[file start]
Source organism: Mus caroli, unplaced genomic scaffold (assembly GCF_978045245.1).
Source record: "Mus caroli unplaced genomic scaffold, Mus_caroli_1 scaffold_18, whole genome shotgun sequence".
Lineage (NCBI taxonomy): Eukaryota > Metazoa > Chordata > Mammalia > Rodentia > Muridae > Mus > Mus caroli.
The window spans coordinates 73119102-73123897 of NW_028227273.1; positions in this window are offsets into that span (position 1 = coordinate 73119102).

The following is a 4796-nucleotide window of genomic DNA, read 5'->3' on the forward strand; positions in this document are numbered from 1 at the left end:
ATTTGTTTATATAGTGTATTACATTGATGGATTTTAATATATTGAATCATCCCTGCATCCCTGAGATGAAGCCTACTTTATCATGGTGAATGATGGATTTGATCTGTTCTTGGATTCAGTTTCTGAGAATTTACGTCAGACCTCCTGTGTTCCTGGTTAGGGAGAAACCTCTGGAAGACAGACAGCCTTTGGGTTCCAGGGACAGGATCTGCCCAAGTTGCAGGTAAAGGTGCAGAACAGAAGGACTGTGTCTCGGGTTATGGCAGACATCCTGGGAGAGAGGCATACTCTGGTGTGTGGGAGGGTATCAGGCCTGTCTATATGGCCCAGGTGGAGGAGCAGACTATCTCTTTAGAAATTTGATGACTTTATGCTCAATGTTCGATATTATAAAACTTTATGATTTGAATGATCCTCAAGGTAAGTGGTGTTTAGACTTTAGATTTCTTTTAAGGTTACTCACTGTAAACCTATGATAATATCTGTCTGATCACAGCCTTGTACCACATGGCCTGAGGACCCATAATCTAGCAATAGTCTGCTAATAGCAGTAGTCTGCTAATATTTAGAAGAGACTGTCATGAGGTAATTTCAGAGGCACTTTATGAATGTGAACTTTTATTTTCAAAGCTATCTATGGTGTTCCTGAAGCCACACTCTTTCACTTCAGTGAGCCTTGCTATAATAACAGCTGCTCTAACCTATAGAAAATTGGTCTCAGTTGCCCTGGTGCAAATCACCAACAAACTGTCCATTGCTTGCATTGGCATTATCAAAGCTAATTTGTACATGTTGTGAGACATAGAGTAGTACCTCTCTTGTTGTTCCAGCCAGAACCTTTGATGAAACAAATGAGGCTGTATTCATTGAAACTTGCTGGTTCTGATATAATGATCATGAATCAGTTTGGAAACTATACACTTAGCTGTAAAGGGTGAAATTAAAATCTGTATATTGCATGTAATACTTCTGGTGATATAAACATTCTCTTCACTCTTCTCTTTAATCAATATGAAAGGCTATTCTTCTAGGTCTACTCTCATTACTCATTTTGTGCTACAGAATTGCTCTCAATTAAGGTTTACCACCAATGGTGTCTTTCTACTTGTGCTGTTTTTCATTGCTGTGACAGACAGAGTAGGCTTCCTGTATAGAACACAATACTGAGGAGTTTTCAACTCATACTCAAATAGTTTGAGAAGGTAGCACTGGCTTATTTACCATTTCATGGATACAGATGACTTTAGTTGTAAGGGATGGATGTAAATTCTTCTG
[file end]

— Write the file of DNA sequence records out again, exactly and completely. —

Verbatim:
Source organism: Mus caroli, unplaced genomic scaffold (assembly GCF_978045245.1).
Source record: "Mus caroli unplaced genomic scaffold, Mus_caroli_1 scaffold_18, whole genome shotgun sequence".
Lineage (NCBI taxonomy): Eukaryota > Metazoa > Chordata > Mammalia > Rodentia > Muridae > Mus > Mus caroli.
The window spans coordinates 73119102-73123897 of NW_028227273.1; positions in this window are offsets into that span (position 1 = coordinate 73119102).

The following is a 4796-nucleotide window of genomic DNA, read 5'->3' on the forward strand; positions in this document are numbered from 1 at the left end:
ATTTGTTTATATAGTGTATTACATTGATGGATTTTAATATATTGAATCATCCCTGCATCCCTGAGATGAAGCCTACTTTATCATGGTGAATGATGGATTTGATCTGTTCTTGGATTCAGTTTCTGAGAATTTACGTCAGACCTCCTGTGTTCCTGGTTAGGGAGAAACCTCTGGAAGACAGACAGCCTTTGGGTTCCAGGGACAGGATCTGCCCAAGTTGCAGGTAAAGGTGCAGAACAGAAGGACTGTGTCTCGGGTTATGGCAGACATCCTGGGAGAGAGGCATACTCTGGTGTGTGGGAGGGTATCAGGCCTGTCTATATGGCCCAGGTGGAGGAGCAGACTATCTCTTTAGAAATTTGATGACTTTATGCTCAATGTTCGATATTATAAAACTTTATGATTTGAATGATCCTCAAGGTAAGTGGTGTTTAGACTTTAGATTTCTTTTAAGGTTACTCACTGTAAACCTATGATAATATCTGTCTGATCACAGCCTTGTACCACATGGCCTGAGGACCCATAATCTAGCAATAGTCTGCTAATAGCAGTAGTCTGCTAATATTTAGAAGAGACTGTCATGAGGTAATTTCAGAGGCACTTTATGAATGTGAACTTTTATTTTCAAAGCTATCTATGGTGTTCCTGAAGCCACACTCTTTCACTTCAGTGAGCCTTGCTATAATAACAGCTGCTCTAACCTATAGAAAATTGGTCTCAGTTGCCCTGGTGCAAATCACCAACAAACTGTCCATTGCTTGCATTGGCATTATCAAAGCTAATTTGTACATGTTGTGAGACATAGAGTAGTACCTCTCTTGTTGTTCCAGCCAGAACCTTTGATGAAACAAATGAGGCTGTATTCATTGAAACTTGCTGGTTCTGATATAATGATCATGAATCAGTTTGGAAACTATACACTTAGCTGTAAAGGGTGAAATTAAAATCTGTATATTGCATGTAATACTTCTGGTGATATAAACATTCTCTTCACTCTTCTCTTTAATCAATATGAAAGGCTATTCTTCTAGGTCTACTCTCATTACTCATTTTGTGCTACAGAATTGCTCTCAATTAAGGTTTACCACCAATGGTGTCTTTCTACTTGTGCTGTTTTTCATTGCTGTGACAGACAGAGTAGGCTTCCTGTATAGAACACAATACTGAGGAGTTTTCAACTCATACTCAAATAGTTTGAGAAGGTAGCACTGGCTTATTTACCATTTCATGGATACAGATGACTTTAGTTGTAAGGGATGGATGTAAATTCTTCTG